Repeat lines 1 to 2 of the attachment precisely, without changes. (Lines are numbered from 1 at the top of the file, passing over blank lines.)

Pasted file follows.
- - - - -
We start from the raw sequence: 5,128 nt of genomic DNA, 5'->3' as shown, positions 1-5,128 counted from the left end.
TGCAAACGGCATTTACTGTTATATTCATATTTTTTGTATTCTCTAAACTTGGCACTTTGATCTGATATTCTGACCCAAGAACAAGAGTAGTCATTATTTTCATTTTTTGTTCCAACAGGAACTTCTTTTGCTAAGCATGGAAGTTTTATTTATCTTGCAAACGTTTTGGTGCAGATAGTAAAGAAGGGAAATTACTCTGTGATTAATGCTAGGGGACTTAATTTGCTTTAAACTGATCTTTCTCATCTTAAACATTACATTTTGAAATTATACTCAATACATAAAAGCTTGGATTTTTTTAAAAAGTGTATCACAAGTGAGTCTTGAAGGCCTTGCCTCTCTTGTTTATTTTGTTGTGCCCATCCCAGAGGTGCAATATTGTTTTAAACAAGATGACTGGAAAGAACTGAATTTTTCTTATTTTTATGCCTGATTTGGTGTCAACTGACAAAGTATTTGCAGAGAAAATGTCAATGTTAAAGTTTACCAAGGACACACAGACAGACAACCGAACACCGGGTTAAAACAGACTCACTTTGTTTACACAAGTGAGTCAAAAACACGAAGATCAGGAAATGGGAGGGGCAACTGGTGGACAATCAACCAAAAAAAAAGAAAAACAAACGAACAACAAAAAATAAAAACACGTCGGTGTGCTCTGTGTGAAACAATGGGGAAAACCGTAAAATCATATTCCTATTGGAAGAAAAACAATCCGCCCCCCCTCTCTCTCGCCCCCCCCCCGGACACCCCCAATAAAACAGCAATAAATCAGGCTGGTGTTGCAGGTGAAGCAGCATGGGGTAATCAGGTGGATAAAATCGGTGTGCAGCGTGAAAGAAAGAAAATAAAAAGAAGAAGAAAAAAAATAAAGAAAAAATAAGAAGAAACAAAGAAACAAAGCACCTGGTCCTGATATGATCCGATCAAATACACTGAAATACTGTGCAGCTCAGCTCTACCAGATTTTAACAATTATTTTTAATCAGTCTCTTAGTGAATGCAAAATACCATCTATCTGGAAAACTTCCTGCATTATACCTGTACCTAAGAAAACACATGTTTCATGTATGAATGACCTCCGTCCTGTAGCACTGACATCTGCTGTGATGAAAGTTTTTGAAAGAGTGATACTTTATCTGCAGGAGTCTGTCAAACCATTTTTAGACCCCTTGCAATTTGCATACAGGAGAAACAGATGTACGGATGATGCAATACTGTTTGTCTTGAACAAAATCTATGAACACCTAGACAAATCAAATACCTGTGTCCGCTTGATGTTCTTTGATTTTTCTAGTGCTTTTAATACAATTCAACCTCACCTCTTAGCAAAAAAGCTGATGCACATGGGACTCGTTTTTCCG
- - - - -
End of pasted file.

We start from the raw sequence: 5,128 nt of genomic DNA, 5'->3' as shown, positions 1-5,128 counted from the left end.
TGCAAACGGCATTTACTGTTATATTCATATTTTTTGTATTCTCTAAACTTGGCACTTTGATCTGATATTCTGACCCAAGAACAAGAGTAGTCATTATTTTCATTTTTTGTTCCAACAGGAACTTCTTTTGCTAAGCATGGAAGTTTTATTTATCTTGCAAACGTTTTGGTGCAGATAGTAAAGAAGGGAAATTACTCTGTGATTAATGCTAGGGGACTTAATTTGCTTTAAACTGATCTTTCTCATCTTAAACATTACATTTTGAAATTATACTCAATACATAAAAGCTTGGATTTTTTTAAAAAGTGTATCACAAGTGAGTCTTGAAGGCCTTGCCTCTCTTGTTTATTTTGTTGTGCCCATCCCAGAGGTGCAATATTGTTTTAAACAAGATGACTGGAAAGAACTGAATTTTTCTTATTTTTATGCCTGATTTGGTGTCAACTGACAAAGTATTTGCAGAGAAAATGTCAATGTTAAAGTTTACCAAGGACACACAGACAGACAACCGAACACCGGGTTAAAACAGACTCACTTTGTTTACACAAGTGAGTCAAAAACACGAAGATCAGGAAATGGGAGGGGCAACTGGTGGACAATCAACCAAAAAAAAAGAAAAACAAACGAACAACAAAAAATAAAAACACGTCGGTGTGCTCTGTGTGAAACAATGGGGAAAACCGTAAAATCATATTCCTATTGGAAGAAAAACAATCCGCCCCCCCTCTCTCTCGCCCCCCCCCCGGACACCCCCAATAAAACAGCAATAAATCAGGCTGGTGTTGCAGGTGAAGCAGCATGGGGTAATCAGGTGGATAAAATCGGTGTGCAGCGTGAAAGAAAGAAAATAAAAAGAAGAAGAAAAAAAATAAAGAAAAAATAAGAAGAAACAAAGAAACAAAGCACCTGGTCCTGATATGATCCGATCAAATACACTGAAATACTGTGCAGCTCAGCTCTACCAGATTTTAACAATTATTTTTAATCAGTCTCTTAGTGAATGCAAAATACCATCTATCTGGAAAACTTCCTGCATTATACCTGTACCTAAGAAAACACATGTTTCATGTATGAATGACCTCCGTCCTGTAGCACTGACATCTGCTGTGATGAAAGTTTTTGAAAGAGTGATACTTTATCTGCAGGAGTCTGTCAAACCATTTTTAGACCCCTTGCAATTTGCATACAGGAGAAACAGATGTACGGATGATGCAATACTGTTTGTCTTGAACAAAATCTATGAACACCTAGACAAATCAAATACCTGTGTCCGCTTGATGTTCTTTGATTTTTCTAGTGCTTTTAATACAATTCAACCTCACCTCTTAGCAAAAAAGCTGATGCACATGGGACTCGTTTTTCCG